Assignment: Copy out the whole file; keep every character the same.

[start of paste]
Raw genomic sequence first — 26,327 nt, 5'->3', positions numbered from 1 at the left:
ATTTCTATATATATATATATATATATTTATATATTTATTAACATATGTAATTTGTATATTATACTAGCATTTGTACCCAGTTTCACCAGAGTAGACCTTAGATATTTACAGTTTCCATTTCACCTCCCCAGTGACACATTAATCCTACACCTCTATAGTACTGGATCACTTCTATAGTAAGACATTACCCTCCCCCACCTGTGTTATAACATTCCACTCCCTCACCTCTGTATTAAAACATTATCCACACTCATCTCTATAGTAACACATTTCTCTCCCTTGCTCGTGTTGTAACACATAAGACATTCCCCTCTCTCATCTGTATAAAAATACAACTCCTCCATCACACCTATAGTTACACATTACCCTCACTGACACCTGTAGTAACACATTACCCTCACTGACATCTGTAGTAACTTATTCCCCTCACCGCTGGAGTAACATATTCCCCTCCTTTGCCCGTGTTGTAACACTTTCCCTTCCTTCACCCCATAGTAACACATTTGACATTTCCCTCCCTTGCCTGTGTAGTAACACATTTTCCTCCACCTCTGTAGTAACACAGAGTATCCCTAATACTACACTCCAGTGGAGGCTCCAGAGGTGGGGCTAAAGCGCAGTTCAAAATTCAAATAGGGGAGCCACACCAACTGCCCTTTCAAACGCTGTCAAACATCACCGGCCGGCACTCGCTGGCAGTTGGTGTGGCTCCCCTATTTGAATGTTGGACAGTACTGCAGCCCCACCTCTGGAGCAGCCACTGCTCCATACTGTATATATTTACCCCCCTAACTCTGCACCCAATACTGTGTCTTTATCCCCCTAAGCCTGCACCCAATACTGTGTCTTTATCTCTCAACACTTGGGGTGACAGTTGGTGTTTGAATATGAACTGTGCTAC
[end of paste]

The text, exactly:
Raw genomic sequence first — 26,327 nt, 5'->3', positions numbered from 1 at the left:
ATTTCTATATATATATATATATATATTTATATATTTATTAACATATGTAATTTGTATATTATACTAGCATTTGTACCCAGTTTCACCAGAGTAGACCTTAGATATTTACAGTTTCCATTTCACCTCCCCAGTGACACATTAATCCTACACCTCTATAGTACTGGATCACTTCTATAGTAAGACATTACCCTCCCCCACCTGTGTTATAACATTCCACTCCCTCACCTCTGTATTAAAACATTATCCACACTCATCTCTATAGTAACACATTTCTCTCCCTTGCTCGTGTTGTAACACATAAGACATTCCCCTCTCTCATCTGTATAAAAATACAACTCCTCCATCACACCTATAGTTACACATTACCCTCACTGACACCTGTAGTAACACATTACCCTCACTGACATCTGTAGTAACTTATTCCCCTCACCGCTGGAGTAACATATTCCCCTCCTTTGCCCGTGTTGTAACACTTTCCCTTCCTTCACCCCATAGTAACACATTTGACATTTCCCTCCCTTGCCTGTGTAGTAACACATTTTCCTCCACCTCTGTAGTAACACAGAGTATCCCTAATACTACACTCCAGTGGAGGCTCCAGAGGTGGGGCTAAAGCGCAGTTCAAAATTCAAATAGGGGAGCCACACCAACTGCCCTTTCAAACGCTGTCAAACATCACCGGCCGGCACTCGCTGGCAGTTGGTGTGGCTCCCCTATTTGAATGTTGGACAGTACTGCAGCCCCACCTCTGGAGCAGCCACTGCTCCATACTGTATATATTTACCCCCCTAACTCTGCACCCAATACTGTGTCTTTATCCCCCTAAGCCTGCACCCAATACTGTGTCTTTATCTCTCAACACTTGGGGTGACAGTTGGTGTTTGAATATGAACTGTGCTAC